He made two memorable guest appearances on Perry Mason. From 1965-67, he made seven guest appearances as Professor Parker in Get Smart followed by roles on That Girl, The Rat Patrol, Hogan's Heroes, The Bold Ones: The Protectors. In the many crime shows of the 1960s and 1970s, Selzer would portray unsympathetic characters who would possess sad and pathetic qualities, he was a regular on the 1973 situation comedy Pins as Julius Singer. He made his last onscreen appearance in the 1995 television movie Lacey: Together Again. Selzer's film career includes roles in The Young Savages opposite Burt Lancaster, In Enemy Country, The Buddy System, he made his last onscreen appearance in the 1995 television movie Lacey: Together Again. On October 21, 2006, four days before his 88th birthday, Selzer died of pulmonary complications. Milton Selzer on IMDb Milton Selzer at the Internet Broadway Database Milton Selzer at the Internet Off-Broadway Database Milton Selzer at Find a Grave
Chicago is an American rock band formed in 1967 in Chicago, calling themselves the Chicago Transit Authority in 1968 before shortening the name in 1969. The self-described “rock and roll band with horns” began writing politically charged rock music, moved to a softer sound, generating several hit ballads; the group had a steady stream of hits throughout the 1980s. In September 2008, Billboard ranked Chicago at number thirteen in a list of the top 100 artists of all time for Hot 100 singles chart success, ranked them at number fifteen on the same list produced in October 2015. Billboard ranked Chicago ninth on the list of the hundred greatest artists of all time in terms of Billboard 200 album chart success in October 2015. Chicago is one of the longest-running and most successful rock groups, one of the world's best-selling groups of all time, having sold more than 100 million records. In 1971, Chicago was the first rock act to sell out Carnegie Hall for a week. To date, Chicago has sold over 40 million units in the U.
S. with 23 gold, 18 platinum, 8 multi-platinum albums. They have had five consecutive number-one albums on the Billboard 200 and 20 top-ten singles on the Billboard Hot 100. In 1974 the group had seven albums, its entire catalog at the time, on the Billboard 200 simultaneously, they were inducted into the Rock and Roll Hall of Fame in 2016. In 2017, original band members Peter Cetera, Robert Lamm, James Pankow were elected to the Songwriters Hall of Fame for their songwriting efforts as members of the music group; the group now known as Chicago began on February 15, 1967, at a meeting involving saxophonist Walter Parazaider, guitarist Terry Kath, drummer Danny Seraphine, trombonist James Pankow, trumpet player Lee Loughnane, keyboardist/singer Robert Lamm. Kath and Seraphine had played together in two other groups — Jimmy Ford and the Executives, the Missing Links. Parazaider and Loughnane met as students at DePaul University. Lamm, a student at Roosevelt University, was recruited from his group, Bobby Charles and the Wanderers.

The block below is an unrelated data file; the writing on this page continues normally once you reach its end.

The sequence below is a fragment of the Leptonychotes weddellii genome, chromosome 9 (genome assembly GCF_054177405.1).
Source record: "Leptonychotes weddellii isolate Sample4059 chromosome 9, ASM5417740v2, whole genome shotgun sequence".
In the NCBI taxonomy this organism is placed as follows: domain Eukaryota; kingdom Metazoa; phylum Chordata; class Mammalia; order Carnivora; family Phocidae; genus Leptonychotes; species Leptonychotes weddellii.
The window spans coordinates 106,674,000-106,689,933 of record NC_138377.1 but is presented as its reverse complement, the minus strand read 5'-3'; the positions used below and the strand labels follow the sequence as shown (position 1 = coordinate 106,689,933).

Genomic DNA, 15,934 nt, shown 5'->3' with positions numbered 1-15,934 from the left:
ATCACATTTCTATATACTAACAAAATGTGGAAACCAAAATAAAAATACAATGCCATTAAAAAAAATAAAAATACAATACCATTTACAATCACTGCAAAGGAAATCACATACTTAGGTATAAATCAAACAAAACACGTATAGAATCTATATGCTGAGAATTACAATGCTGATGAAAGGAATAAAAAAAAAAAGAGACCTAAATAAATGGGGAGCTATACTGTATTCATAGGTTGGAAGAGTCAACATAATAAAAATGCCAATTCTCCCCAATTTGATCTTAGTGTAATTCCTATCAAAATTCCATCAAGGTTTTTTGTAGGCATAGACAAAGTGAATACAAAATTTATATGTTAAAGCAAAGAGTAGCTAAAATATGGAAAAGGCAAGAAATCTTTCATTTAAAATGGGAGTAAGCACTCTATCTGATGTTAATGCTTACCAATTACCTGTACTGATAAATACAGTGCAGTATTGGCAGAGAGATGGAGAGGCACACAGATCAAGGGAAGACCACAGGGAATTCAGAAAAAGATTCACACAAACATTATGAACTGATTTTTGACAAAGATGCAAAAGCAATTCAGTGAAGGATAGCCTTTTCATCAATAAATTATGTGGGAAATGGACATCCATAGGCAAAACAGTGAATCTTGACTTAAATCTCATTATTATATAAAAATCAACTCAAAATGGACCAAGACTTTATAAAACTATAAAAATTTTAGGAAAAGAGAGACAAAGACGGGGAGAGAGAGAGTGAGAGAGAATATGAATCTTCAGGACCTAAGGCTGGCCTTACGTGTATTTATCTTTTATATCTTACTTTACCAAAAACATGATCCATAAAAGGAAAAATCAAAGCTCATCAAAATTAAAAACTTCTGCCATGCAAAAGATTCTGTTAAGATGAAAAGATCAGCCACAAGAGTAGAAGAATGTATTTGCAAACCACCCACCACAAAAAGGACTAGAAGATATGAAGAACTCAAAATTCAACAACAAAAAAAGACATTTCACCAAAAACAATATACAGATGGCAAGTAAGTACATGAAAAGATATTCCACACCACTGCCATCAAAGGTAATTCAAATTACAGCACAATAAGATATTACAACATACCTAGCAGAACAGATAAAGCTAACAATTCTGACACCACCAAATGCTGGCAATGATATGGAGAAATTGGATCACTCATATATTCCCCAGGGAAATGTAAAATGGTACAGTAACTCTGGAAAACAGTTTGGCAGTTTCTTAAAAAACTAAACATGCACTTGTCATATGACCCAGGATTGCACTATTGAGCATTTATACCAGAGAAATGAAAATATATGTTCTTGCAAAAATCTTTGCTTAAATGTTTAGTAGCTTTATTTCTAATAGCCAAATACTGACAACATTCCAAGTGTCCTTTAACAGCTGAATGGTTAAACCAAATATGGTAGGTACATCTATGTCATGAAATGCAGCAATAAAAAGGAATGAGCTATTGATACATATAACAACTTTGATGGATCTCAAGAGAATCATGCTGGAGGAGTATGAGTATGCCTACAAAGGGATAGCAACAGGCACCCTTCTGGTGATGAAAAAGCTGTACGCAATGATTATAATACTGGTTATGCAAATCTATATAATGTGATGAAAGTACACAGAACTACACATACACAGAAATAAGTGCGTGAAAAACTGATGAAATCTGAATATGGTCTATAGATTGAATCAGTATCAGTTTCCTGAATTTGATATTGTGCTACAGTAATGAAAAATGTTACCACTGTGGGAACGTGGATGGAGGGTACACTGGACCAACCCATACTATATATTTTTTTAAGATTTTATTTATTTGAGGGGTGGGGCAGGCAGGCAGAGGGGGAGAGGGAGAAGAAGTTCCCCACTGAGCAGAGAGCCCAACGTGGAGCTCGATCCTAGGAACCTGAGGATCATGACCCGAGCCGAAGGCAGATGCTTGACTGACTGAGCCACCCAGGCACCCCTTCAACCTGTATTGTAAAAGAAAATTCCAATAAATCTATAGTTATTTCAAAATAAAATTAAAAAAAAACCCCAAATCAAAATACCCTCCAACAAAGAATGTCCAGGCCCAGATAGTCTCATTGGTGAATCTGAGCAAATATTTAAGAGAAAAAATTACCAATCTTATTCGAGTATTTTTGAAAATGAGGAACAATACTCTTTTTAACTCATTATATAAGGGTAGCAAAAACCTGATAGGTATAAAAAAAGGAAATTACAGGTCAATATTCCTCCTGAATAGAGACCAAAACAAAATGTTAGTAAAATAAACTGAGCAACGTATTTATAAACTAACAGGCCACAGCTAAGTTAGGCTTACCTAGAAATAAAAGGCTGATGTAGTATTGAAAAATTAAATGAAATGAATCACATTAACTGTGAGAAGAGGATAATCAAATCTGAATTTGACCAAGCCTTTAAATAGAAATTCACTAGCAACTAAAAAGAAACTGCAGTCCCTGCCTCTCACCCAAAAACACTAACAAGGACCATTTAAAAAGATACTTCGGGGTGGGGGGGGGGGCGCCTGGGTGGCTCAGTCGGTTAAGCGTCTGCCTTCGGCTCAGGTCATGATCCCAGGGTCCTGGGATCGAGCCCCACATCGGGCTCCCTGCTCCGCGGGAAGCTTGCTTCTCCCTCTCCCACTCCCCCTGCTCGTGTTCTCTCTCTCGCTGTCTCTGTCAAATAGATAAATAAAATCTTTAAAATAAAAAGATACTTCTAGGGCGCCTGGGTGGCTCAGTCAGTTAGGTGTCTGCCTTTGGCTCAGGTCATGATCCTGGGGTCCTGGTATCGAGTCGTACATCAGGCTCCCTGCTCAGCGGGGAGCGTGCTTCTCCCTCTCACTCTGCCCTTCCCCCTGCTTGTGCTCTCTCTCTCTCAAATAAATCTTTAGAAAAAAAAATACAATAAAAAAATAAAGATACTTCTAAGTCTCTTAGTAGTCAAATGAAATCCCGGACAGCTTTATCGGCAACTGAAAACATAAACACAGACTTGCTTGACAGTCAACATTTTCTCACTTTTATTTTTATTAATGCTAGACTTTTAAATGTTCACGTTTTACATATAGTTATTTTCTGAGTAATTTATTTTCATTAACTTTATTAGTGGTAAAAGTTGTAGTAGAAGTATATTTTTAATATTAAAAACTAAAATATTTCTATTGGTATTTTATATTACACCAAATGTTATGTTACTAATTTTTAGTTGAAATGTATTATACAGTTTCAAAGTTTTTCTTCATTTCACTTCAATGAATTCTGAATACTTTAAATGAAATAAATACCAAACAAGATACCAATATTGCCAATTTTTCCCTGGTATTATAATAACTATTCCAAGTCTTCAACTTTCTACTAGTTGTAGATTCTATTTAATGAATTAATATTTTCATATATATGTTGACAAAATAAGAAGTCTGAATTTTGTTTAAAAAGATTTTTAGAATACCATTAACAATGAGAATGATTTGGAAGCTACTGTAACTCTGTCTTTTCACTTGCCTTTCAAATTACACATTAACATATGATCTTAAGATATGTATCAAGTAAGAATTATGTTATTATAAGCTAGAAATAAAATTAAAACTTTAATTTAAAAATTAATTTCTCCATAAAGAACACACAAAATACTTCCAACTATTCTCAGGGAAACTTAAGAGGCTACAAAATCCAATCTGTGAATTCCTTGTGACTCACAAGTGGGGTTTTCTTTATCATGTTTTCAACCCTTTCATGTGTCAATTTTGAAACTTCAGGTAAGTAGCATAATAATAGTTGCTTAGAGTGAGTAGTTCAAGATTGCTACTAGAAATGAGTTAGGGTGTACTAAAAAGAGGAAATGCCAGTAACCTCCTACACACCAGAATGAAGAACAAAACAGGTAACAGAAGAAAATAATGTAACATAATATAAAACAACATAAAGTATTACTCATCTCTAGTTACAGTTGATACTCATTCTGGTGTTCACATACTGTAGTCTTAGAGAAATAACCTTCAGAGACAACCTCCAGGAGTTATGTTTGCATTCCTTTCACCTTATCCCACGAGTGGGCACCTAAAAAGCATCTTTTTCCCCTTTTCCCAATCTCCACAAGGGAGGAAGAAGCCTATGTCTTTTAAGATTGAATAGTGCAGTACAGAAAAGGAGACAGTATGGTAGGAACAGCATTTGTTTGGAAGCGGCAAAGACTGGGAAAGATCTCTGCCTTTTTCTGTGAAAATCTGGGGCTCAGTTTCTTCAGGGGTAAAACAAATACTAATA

The group of six called themselves the Big Thing, like most other groups playing in Chicago nightclubs, played Top 40 hits. Realizing the need for both a tenor to complement baritones Lamm and Kath, a bass player because Lamm's use of organ bass pedals did not provide "adequate bass sound", local tenor and bassist Peter Cetera was invited to join the Big Thing in late 1967. While gaining some success as a cover band, the group began working on original songs. In June 1968, at manager James William Guercio's request, the Big Thing moved to Los Angeles, signed with Columbia Records and changed its name to Chicago Transit Authority, it was while performing on a regular basis at the Whisky a Go Go nightclub in West Hollywood that the band got exposure to more famous musical artists of the time. Subsequently, they were the opening act for Jimi Hendrix; as related to group biographer, William James Ruhlmann, by Walt Parazaider, Jimi Hendrix once told Parazaider, "'Jeez, your horn players are like one set of lungs and your guitar player is better than me.'"Their first record, Chicago Transit Authority, is a double album, rare for a band's first release.
The album made it to No. 17 on the Billboard 200 album chart, sold over one million copies by 1970, was awarded a platinum disc. The album included a number of pop-rock songs – "Does Anybody Really Know What Time It Is?", "Beginnings", "Questions 67 and 68", "I'm a Man" – which were released as singles. For this inaugural recording effort the group was nominated for a Grammy Award for 1969 Best New Artist of the Year. According to Cetera, the band was booked to perform at Woodstock in 1969, but promoter Bill Graham, with whom they had a contract, exercised his right to reschedule them to play at the Fillmore West on a date of his choosing, he scheduled them for the Woodstock dates. Santana, which Graham managed, took Chicago's place at Woodstock, that performance is considered to be Santana's "breakthrough" gig. A year in 1970, when he needed to replace headliner Joe Cocker, Cocker's intended replacement, Jimi Hendrix, Graham booked Chicago to perform at Tanglewood, considered by some to be a "pinnacle" performance.
After the release of their first album, the band's name was shortened to Chicago to avoid legal action being threatened by the actual mass-transit company of the same name. The band released a second album, titled Chicago, another double-LP; the album's centerpiece track is a seven-part, 13-minute suite composed by Pankow called "Ballet for a Girl in Buchannon". The suite sung by Kath. Among the other tracks on the album: Lamm's dynamic but cryptic "25 or 6 to 4", a reference to a songwriter trying to write at 25 or 26 minutes before 4 o'clock in the morning, was sung by Cetera with Terry Kath on guitar; the double-LP album's inner cover includes the playlist, the entire lyrics to "It Better End Soon", two declarations: "This endeavor should be experienced sequentially", and, "With this album, we dedicate ourselves, our futures and our energies to the people of the revolution. And the revolution in all of its forms." The album was a commercial success, rising to number four on the Billboard 200, was certified gold by the Recording Industry Association of America in 1970, platinum in 1991.